Seccomp system call whitelisting on Linux
This is a feature request/suggestion that applies to the Linux-compatible software developed as part of the Tor project such as Tor and obfsproxy.
Recently Will "redpig" Drewry released his seccomp patch that allows processes to describe a policy for which system calls the binary should be allowed to call during execution.
After the policy is finalized, the kernel will match syscalls against the policy, limiting what an attacker can do in the event of a compromise.
Be aware that this new patch is different from the original "seccomp" patch submitted by the Chrome project. The old patch had a static whitelist of syscalls, this new one allows dynamic policy construction upon execution and also allows the programmer to define policies for the parameters passed to the syscalls.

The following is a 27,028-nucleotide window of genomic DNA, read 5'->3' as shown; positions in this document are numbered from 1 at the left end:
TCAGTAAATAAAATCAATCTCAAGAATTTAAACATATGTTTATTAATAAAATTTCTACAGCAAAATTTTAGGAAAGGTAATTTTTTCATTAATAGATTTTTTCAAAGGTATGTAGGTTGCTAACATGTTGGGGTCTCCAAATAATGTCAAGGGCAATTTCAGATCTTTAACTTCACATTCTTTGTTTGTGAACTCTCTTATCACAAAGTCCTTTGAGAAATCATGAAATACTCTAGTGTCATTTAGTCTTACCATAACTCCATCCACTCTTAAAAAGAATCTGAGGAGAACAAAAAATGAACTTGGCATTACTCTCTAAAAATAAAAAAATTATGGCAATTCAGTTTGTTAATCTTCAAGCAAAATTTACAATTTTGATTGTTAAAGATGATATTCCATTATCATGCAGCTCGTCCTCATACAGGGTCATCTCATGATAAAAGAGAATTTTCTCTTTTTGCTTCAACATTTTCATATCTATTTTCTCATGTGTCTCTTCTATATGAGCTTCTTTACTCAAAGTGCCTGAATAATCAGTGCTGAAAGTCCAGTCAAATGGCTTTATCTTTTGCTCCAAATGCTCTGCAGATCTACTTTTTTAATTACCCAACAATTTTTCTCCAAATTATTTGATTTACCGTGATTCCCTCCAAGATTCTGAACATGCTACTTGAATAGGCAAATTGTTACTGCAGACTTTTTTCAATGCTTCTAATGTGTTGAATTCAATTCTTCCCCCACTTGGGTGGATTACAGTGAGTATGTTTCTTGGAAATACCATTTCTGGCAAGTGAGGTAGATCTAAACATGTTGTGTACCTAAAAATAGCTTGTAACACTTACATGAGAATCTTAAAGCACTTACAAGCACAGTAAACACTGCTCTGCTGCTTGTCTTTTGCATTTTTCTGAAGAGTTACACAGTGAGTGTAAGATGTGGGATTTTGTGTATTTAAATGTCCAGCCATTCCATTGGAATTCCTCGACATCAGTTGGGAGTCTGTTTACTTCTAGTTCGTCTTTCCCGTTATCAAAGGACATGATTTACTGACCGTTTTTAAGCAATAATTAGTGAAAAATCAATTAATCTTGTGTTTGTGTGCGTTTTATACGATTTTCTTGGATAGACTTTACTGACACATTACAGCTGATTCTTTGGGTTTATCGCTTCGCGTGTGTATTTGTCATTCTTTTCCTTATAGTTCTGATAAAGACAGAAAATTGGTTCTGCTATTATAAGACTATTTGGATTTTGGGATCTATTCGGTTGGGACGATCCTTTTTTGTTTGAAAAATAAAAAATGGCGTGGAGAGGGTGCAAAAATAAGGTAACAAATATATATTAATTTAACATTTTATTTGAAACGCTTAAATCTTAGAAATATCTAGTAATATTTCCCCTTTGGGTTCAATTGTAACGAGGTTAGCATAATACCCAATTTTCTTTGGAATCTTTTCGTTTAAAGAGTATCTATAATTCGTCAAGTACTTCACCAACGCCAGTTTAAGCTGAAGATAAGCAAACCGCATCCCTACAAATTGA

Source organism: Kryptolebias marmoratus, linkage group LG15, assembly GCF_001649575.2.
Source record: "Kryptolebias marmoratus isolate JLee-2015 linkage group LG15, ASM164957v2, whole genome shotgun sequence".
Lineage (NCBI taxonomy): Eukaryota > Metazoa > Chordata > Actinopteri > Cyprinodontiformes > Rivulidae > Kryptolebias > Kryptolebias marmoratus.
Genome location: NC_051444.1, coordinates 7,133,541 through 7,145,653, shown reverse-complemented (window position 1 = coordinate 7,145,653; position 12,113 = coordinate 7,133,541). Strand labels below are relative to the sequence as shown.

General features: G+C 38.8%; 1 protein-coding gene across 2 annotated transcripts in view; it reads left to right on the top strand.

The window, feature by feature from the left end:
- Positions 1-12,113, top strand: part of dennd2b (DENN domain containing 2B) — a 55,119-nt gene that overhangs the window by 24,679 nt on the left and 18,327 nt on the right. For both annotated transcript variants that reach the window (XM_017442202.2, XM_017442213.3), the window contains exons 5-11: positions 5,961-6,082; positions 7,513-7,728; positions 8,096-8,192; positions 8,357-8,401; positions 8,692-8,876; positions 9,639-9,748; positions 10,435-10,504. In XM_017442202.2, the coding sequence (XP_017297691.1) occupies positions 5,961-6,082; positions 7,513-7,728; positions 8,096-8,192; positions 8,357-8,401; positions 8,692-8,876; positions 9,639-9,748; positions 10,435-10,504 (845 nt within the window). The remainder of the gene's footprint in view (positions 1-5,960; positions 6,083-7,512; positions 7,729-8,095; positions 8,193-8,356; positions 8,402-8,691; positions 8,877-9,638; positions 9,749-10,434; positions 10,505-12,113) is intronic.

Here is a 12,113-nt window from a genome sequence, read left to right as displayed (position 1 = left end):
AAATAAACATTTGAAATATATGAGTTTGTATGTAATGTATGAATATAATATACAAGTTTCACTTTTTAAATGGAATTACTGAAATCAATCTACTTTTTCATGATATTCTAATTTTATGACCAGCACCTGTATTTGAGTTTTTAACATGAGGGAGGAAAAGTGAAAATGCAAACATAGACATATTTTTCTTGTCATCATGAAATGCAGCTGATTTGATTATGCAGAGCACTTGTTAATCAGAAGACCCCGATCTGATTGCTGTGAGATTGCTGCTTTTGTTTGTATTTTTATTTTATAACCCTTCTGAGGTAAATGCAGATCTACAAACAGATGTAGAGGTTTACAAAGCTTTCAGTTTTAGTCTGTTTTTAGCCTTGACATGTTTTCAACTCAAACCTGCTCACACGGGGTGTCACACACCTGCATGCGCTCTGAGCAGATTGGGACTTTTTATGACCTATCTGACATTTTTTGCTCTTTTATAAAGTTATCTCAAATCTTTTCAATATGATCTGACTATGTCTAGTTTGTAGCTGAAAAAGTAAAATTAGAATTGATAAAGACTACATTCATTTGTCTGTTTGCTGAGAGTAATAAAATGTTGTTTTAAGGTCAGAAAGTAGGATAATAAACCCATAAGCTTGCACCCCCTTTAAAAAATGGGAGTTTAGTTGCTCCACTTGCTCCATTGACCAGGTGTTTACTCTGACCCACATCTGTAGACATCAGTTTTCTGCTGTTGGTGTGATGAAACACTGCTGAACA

Here are some related links: http://outflux.net/teach-seccomp/ https://github.com/redpig/linux http://sourceforge.net/projects/libseccomp/ http://kernel.ubuntu.com/git?p=ubuntu/ubuntu-precise.git;a=blob;f=Documentation/prctl/seccomp_filter.txt;hb=HEAD http://scarybeastsecurity.blogspot.fr/2012/04/vsftpd-300-and-seccomp-filter.html
Ubuntu 12.04 (the most recent LTS release) comes integrated with this patch and it seems like there are good chances the patch will go upstream.
We should consider the possibility of using it for current and future projects that could benefit from sandboxing.
Chrome decided to use the original seccomp prctl option in their rendering processes which their "privileged" code then talks to using an inherited file descriptor.
If we cannot define a sufficiently strict policy for the entire process, we should consider putting as much functionality as possible into a confined process to limit our attack surface.
I am not sure if this belongs here as a feature request or on a mailing-list, but I would like to see some discussion about the feasibility of using this sandboxing feature for the Linux builds.